Professor Chris Styles
A great deal will be written about leadership this week. But little of it will be about real leadership. This is a pity given the significant challenges and opportunities Australia faces.
What has gone wrong?
When we talk about leadership and provide examples of great leaders, we often refer to some of history’s great political leaders. Whether they like it or not, politicians are seen as role models in many facets of life, including leadership.
At the moment public perceptions of our political leaders are at a low ebb. Irrespective of where they stand on policy issues, not many people would describe them as ‘authentic leaders’, a phrase coined by Professor Bill George of Harvard Business School. Being genuine, having a clear set of values which you put into practice, and forming a deep set of enduring relationships, are all part of authenticity. It leads to trust and confidence.
Unfortunately there is a public perception of our current crop of politicians that they regard being a leader as the end-game in itself, rather than becoming a leader to have real impact on the community. If this is our central belief, then any policy position is seen as self-serving rather than to advance the nation. This makes it hard to bring others along with them, a critical aspect of leadership.
This is a great lesson for leaders in all walks of life. Success is more likely to come to those who are seen as wanting to use their leadership to achieve broader goals than just their own; who communicate – good news and bad news – in ways that we can believe; whose actions support the values they espouse; and who can admit when they get it wrong or don’t know the answer. And who have demonstrable impact.
The media in all its forms surrounds us. Words, phrases pictures and videos spread like wildfire. This has many leaders worried, and has resulted in large contingents of minders and public relations machines ‘protecting’ our leaders, whether in politics or business. While it’s important to ensure the right (and true) message is communicated to stakeholders, this should not get in the way of leaders being – and being perceived to be – genuine.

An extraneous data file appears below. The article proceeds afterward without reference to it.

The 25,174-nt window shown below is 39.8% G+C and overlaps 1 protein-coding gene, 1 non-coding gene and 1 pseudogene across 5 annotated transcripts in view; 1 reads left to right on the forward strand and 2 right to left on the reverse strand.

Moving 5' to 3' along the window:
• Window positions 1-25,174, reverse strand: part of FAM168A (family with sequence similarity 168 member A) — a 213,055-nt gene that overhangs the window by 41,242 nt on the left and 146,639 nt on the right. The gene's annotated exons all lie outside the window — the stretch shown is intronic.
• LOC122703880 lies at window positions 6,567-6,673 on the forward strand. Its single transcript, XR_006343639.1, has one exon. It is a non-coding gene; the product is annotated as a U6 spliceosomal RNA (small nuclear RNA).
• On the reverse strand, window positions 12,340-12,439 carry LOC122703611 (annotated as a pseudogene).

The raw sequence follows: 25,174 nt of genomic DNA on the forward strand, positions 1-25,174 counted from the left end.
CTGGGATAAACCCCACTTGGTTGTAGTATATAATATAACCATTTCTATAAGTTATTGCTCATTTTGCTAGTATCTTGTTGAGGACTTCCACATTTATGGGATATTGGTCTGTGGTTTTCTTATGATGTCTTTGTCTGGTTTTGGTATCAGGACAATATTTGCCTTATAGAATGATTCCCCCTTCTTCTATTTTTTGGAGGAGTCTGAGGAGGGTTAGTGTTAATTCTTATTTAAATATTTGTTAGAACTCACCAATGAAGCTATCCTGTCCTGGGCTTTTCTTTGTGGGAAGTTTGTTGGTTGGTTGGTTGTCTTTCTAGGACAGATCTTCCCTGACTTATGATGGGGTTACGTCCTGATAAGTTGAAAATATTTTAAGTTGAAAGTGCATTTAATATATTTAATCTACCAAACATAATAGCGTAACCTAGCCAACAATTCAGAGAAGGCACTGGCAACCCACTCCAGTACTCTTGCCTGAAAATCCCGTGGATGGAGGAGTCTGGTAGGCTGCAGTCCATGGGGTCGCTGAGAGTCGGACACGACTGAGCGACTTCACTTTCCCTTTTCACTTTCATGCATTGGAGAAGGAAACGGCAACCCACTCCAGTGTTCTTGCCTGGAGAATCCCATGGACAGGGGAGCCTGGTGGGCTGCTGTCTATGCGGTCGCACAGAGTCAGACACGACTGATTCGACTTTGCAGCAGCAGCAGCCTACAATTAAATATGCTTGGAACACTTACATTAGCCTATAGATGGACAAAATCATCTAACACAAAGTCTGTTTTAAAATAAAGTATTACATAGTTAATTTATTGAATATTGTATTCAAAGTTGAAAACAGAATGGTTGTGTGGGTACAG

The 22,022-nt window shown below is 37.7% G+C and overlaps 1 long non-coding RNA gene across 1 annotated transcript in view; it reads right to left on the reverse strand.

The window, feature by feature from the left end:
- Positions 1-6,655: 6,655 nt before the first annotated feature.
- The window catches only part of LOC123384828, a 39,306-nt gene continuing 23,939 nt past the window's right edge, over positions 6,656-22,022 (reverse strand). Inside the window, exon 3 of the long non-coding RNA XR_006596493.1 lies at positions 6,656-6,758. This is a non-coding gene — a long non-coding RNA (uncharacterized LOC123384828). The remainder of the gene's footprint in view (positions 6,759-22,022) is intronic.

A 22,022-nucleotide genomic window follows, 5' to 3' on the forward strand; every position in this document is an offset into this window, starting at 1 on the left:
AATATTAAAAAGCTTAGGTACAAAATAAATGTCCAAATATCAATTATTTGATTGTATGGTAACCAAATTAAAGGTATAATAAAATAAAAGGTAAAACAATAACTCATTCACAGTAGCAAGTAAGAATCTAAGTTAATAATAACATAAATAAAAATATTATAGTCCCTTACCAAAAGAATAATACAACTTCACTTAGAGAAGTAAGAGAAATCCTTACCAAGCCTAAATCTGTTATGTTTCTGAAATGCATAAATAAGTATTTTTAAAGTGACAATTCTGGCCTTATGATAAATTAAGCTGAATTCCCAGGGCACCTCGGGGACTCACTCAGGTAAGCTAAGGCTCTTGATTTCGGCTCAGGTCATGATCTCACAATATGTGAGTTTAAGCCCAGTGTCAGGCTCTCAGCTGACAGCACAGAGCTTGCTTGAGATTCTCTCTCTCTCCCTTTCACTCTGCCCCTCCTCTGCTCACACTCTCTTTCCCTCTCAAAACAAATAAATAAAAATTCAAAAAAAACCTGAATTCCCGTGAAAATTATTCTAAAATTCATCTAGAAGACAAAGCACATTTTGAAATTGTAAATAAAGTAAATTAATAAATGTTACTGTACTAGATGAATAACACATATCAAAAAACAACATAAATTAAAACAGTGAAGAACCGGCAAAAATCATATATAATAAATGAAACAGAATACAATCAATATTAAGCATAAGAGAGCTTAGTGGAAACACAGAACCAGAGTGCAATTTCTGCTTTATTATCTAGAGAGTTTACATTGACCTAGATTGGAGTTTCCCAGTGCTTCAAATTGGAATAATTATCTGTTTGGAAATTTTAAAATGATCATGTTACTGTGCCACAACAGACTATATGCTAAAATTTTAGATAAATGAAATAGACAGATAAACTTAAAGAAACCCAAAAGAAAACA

We often hear journalists say that a particular politician is nothing like the way they come across in the media. If nothing else, we should learn from our politicians that the first casualty of spin is authenticity. And that weakens the ability to lead. Leading a political party, a country or large corporation is hard enough.
It’s not a bad thing for leaders to remind themselves – and have others remind them – why they are there and how they got to the position they occupy. They would also do well to make it clear to those doing the messaging that they should be portrayed as they are, rather than as an ideal made for media personality. Employees, customers, shareholders and voters are more likely to believe, follow and forgive the genuine article.
There are also important implications for how we develop, and indeed select, leaders. Whether through coaching, mentoring or more formal development programs, those identified as potential leaders need to be made aware of what counts, and then be rewarded for delivering. Those in senior leadership positions also have a responsibility need to role model the right behaviour.
Given critical issues in education, productivity and indigenous issues, to name a few, that we face, let’s hope the debate turns to real leadership sooner rather than later.
Chris Styles is the Deputy Dean and Director of the Australian Graduate School of Management.